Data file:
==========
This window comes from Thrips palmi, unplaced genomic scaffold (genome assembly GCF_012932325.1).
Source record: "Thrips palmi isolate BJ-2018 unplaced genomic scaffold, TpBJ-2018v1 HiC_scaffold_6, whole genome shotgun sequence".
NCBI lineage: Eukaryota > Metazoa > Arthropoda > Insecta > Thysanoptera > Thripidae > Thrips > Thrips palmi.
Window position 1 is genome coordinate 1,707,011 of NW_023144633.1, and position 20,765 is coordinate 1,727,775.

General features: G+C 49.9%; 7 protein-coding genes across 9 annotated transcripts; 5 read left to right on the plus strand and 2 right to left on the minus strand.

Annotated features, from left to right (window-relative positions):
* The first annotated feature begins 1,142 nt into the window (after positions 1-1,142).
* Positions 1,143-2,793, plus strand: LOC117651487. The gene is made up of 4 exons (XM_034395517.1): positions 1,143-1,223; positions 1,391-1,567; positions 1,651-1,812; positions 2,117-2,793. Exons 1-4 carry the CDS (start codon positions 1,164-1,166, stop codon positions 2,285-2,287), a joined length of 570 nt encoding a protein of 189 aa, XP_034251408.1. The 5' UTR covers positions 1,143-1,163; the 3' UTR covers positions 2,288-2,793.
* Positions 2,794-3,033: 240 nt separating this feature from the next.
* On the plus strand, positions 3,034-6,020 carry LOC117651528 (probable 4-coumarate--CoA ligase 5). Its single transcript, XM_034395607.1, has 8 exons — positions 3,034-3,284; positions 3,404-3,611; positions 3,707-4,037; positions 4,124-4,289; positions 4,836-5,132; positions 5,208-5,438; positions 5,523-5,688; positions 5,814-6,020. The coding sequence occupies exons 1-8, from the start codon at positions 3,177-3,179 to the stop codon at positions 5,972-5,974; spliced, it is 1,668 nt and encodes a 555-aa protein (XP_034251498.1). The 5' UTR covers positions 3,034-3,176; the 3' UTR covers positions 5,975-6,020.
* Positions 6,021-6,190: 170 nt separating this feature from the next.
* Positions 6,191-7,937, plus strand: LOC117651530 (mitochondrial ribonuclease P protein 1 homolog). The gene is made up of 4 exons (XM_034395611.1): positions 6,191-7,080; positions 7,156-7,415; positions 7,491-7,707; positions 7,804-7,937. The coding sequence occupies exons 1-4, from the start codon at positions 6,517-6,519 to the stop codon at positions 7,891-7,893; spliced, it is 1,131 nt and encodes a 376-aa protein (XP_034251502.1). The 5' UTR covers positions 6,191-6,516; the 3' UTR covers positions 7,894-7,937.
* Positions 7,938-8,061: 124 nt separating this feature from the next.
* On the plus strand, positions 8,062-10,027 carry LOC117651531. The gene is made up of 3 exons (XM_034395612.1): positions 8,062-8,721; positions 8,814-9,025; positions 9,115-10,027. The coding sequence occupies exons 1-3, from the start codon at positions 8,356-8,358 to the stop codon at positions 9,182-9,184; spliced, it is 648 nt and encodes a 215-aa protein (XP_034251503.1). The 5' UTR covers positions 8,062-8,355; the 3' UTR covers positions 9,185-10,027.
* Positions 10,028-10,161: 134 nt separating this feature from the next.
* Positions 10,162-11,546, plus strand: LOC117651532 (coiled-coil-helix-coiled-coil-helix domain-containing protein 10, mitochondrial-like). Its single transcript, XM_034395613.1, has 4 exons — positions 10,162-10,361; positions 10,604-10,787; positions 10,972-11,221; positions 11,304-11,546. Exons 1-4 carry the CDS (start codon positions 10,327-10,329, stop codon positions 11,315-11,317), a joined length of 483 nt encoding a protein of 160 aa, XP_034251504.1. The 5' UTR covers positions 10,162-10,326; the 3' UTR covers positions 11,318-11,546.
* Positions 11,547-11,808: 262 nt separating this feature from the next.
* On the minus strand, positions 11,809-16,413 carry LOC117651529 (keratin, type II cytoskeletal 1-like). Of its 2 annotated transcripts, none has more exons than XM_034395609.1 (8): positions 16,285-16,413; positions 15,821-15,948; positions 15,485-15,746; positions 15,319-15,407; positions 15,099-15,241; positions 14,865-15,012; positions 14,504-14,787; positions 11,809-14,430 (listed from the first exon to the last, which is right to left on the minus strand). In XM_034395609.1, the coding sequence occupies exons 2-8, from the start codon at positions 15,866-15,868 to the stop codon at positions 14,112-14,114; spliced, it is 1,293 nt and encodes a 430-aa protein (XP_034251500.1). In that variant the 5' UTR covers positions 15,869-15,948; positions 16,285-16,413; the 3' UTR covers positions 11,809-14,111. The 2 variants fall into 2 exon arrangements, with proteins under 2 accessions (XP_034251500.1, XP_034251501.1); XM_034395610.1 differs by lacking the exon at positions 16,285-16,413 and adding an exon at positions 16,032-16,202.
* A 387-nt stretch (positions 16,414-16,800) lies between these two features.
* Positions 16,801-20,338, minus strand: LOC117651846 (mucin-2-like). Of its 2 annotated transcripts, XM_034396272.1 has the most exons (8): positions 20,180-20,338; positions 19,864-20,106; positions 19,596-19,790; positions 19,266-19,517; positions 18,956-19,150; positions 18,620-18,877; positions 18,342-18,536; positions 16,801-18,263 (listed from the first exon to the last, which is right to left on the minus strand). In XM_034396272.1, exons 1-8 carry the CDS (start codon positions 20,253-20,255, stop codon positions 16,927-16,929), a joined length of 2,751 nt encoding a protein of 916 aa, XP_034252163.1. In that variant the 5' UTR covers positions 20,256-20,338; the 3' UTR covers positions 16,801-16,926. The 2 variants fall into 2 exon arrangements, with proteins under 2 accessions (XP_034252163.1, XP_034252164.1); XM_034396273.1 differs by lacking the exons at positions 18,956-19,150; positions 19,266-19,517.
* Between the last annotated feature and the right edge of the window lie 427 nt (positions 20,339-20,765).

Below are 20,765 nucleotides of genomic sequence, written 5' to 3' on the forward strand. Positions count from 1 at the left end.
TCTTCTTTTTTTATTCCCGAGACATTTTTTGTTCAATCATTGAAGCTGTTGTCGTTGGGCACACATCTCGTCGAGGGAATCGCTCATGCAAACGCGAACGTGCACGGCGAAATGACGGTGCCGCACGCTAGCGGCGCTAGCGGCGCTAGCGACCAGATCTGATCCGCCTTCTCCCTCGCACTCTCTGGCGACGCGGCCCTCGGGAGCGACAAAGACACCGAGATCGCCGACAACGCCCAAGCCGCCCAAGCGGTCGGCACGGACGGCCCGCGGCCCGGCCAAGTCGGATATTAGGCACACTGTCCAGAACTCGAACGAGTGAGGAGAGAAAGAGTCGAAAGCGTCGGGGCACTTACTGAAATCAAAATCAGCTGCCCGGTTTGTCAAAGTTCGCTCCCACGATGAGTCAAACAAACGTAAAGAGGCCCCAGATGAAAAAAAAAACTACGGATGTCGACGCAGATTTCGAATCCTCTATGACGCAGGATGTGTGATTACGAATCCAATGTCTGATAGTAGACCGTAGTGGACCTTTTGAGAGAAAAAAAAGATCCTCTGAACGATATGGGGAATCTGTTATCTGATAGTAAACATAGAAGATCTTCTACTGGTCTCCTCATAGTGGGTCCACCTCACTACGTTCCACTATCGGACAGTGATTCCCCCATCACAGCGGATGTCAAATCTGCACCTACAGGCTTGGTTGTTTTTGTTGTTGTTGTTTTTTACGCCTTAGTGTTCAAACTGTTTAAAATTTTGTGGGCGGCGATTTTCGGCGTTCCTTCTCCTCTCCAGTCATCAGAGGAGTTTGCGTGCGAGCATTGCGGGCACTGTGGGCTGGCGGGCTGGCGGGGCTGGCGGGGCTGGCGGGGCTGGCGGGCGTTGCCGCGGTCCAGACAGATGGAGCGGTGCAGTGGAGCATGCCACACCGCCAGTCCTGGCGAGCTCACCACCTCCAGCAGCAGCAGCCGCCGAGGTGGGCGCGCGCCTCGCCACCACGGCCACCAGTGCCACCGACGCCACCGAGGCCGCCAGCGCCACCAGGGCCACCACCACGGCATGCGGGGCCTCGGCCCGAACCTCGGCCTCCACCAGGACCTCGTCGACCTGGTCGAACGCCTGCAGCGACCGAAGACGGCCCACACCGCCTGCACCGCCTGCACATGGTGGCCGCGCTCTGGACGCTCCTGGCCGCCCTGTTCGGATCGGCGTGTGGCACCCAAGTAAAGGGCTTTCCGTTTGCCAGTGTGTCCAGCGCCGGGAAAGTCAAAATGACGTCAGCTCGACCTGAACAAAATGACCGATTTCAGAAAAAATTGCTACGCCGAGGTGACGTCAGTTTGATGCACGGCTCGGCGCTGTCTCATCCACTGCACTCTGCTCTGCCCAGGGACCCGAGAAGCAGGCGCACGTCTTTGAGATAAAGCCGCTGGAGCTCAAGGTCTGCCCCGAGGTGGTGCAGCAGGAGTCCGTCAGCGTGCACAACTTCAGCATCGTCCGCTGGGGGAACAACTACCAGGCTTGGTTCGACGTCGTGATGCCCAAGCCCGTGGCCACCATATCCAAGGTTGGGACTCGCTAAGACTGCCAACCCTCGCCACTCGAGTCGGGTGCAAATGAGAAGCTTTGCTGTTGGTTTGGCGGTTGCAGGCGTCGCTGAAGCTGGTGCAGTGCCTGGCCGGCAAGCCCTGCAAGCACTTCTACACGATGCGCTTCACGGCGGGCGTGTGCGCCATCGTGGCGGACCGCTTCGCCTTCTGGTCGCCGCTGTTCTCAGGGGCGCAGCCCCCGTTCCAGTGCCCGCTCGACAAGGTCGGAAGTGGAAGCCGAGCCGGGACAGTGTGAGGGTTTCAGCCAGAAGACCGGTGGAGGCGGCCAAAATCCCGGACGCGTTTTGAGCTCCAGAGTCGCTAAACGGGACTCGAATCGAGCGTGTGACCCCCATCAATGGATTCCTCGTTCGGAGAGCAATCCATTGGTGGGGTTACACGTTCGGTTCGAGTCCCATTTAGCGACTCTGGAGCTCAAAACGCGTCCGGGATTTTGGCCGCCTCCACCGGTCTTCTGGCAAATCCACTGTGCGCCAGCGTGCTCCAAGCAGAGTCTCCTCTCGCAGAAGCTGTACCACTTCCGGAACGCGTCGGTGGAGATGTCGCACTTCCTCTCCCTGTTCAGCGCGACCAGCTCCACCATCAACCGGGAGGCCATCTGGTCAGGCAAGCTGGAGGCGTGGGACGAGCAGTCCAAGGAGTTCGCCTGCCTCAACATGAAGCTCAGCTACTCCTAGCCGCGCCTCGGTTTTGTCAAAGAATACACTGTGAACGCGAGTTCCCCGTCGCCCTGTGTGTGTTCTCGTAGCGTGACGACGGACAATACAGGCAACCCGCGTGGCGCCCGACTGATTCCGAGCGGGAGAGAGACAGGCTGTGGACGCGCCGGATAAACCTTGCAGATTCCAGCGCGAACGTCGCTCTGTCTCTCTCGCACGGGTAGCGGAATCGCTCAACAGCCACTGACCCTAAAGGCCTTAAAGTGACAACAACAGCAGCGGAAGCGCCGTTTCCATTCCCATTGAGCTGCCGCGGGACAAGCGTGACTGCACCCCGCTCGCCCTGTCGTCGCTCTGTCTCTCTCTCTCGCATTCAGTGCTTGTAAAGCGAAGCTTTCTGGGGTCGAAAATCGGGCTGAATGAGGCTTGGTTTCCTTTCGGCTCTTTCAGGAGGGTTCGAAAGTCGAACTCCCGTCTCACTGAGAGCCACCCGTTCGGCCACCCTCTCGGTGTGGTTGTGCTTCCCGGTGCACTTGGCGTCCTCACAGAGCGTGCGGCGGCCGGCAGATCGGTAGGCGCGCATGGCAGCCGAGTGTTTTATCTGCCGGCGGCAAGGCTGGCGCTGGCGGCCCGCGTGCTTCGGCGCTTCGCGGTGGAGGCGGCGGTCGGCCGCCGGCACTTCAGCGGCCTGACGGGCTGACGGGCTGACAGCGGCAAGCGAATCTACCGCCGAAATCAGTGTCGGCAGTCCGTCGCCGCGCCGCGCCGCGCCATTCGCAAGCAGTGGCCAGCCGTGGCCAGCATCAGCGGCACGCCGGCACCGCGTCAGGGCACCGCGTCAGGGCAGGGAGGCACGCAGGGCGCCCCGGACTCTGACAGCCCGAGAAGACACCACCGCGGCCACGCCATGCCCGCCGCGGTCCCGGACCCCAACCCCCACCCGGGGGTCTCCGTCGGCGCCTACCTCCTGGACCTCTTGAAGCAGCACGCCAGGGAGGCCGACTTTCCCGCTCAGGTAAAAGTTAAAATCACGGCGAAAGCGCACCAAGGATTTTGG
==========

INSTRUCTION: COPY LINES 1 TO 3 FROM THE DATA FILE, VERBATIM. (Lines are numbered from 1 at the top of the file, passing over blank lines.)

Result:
This window comes from Thrips palmi, unplaced genomic scaffold (genome assembly GCF_012932325.1).
Source record: "Thrips palmi isolate BJ-2018 unplaced genomic scaffold, TpBJ-2018v1 HiC_scaffold_6, whole genome shotgun sequence".
NCBI lineage: Eukaryota > Metazoa > Arthropoda > Insecta > Thysanoptera > Thripidae > Thrips > Thrips palmi.